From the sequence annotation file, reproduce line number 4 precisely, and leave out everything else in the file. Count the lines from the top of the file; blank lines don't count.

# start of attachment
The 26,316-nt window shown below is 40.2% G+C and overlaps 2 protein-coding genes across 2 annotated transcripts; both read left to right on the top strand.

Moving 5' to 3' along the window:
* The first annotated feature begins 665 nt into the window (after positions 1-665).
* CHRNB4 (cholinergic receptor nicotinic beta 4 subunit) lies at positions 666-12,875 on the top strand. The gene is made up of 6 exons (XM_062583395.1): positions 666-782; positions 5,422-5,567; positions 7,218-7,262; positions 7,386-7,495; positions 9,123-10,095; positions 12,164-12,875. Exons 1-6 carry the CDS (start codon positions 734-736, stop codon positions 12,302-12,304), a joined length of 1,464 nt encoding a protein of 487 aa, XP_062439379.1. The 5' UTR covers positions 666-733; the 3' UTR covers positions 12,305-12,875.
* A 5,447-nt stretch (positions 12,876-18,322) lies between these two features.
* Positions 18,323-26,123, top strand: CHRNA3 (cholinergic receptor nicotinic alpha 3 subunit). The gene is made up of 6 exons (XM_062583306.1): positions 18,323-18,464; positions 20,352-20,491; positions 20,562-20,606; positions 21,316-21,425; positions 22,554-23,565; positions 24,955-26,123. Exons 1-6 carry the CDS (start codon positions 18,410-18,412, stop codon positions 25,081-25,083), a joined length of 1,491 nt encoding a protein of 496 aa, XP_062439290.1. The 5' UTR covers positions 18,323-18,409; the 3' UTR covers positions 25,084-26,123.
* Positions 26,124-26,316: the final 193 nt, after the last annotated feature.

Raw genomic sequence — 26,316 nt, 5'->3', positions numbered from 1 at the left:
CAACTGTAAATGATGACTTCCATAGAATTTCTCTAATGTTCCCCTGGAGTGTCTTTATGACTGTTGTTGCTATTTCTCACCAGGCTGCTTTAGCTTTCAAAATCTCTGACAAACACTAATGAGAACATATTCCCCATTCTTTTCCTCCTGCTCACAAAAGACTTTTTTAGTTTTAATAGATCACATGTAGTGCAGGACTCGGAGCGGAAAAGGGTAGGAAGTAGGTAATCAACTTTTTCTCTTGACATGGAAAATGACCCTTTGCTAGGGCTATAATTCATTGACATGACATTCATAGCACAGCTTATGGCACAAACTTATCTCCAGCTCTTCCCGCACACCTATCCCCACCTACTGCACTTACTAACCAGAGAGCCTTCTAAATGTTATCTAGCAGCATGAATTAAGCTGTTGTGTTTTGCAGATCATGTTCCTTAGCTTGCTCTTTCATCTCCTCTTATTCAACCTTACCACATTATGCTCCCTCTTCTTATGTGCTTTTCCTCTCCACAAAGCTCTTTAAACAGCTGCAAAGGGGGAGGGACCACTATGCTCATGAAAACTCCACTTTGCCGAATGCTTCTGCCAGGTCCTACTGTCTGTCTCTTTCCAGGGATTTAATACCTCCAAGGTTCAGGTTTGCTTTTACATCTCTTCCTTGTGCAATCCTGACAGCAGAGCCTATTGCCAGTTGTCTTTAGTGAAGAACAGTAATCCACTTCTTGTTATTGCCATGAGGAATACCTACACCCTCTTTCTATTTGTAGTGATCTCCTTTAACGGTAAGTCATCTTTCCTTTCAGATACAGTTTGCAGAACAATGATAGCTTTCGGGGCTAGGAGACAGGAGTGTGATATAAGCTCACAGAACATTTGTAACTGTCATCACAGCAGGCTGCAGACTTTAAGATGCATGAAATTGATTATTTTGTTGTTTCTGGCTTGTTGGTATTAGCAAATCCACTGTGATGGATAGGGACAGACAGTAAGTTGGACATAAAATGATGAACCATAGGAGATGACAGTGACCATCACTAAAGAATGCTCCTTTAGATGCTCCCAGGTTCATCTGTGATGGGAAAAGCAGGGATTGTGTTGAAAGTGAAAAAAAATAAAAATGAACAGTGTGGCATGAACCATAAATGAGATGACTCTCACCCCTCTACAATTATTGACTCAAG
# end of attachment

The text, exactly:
* CHRNB4 (cholinergic receptor nicotinic beta 4 subunit) lies at positions 666-12,875 on the top strand. The gene is made up of 6 exons (XM_062583395.1): positions 666-782; positions 5,422-5,567; positions 7,218-7,262; positions 7,386-7,495; positions 9,123-10,095; positions 12,164-12,875. Exons 1-6 carry the CDS (start codon positions 734-736, stop codon positions 12,302-12,304), a joined length of 1,464 nt encoding a protein of 487 aa, XP_062439379.1. The 5' UTR covers positions 666-733; the 3' UTR covers positions 12,305-12,875.